Boys who frequently bully peers when they are young are more likely to grow up to abuse their wives and girlfriends, according to a study led by Harvard School of Public Health (HSPH) researchers.
“It helps people think of bullying in somewhat of a different light,” said study co-author Jay Silverman, associate professor of society, human development, and health at HSPH and the study’s senior author, in a June 6, 2011, article in U.S. News & World Report. “There’s probably an important connection that we’re missing.”
The study was published online June 6, 2011, in the Archives of Pediatrics & Adolescent Medicine.
Silverman and his HSPH colleagues, lead author Kathryn Falb and Heather McCauley, surveyed 1,491 men aged 18 to 35 who visited three community health centers in Boston in 2005-2006. More than 40% reported bullying children as youngsters; 16% (about one in six) reported abusing women physically or sexually in the past year. Among those who admitted recently abusing women, 38% said they had frequently bullied others in school. Only 12% of the adult non-abusers said they had bullied peers when they were young. After accounting for other domestic violence risk factors, such as being abused as a child or witnessing abuse between parents, frequent bullying as a child was linked to nearly a four-fold increase in a man’s risk for partner abuse in the past year compared with men who rarely bullied in school.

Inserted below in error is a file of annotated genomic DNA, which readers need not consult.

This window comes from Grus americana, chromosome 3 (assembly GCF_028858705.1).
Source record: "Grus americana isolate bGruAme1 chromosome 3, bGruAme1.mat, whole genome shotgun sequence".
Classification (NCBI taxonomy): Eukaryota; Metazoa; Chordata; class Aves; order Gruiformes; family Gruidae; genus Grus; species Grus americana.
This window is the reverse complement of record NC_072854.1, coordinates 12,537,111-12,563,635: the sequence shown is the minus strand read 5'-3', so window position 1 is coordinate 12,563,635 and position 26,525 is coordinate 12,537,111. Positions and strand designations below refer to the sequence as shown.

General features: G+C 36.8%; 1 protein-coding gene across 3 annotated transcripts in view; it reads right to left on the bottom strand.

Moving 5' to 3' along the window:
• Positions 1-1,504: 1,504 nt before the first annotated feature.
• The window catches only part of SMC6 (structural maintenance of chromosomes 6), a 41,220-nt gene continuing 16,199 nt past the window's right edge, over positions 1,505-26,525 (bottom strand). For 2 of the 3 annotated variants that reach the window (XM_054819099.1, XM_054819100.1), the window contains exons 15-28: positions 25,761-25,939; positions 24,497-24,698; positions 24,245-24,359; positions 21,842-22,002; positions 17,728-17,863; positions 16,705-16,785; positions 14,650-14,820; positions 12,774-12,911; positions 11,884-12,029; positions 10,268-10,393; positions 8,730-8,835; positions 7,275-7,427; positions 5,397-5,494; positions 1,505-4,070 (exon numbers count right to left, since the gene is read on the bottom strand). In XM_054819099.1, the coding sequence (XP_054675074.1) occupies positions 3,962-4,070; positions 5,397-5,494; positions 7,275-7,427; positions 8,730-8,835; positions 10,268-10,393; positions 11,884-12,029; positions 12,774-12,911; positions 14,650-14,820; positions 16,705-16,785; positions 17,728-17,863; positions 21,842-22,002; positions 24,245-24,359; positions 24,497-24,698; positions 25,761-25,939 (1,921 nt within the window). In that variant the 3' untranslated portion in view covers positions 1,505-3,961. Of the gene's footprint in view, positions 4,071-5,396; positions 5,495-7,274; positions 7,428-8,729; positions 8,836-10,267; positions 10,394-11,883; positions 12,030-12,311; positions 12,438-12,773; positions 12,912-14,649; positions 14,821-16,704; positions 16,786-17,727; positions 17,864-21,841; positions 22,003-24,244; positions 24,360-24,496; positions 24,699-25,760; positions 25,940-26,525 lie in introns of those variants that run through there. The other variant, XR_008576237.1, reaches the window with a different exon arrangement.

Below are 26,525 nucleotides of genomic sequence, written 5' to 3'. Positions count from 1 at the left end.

While the study does not prove an actual connection between bullying and domestic violence, it shows a possible link. School bullying perpetrationand intimate partner violence perpetration are thought to stem from desire for power and control over others, according to the authors.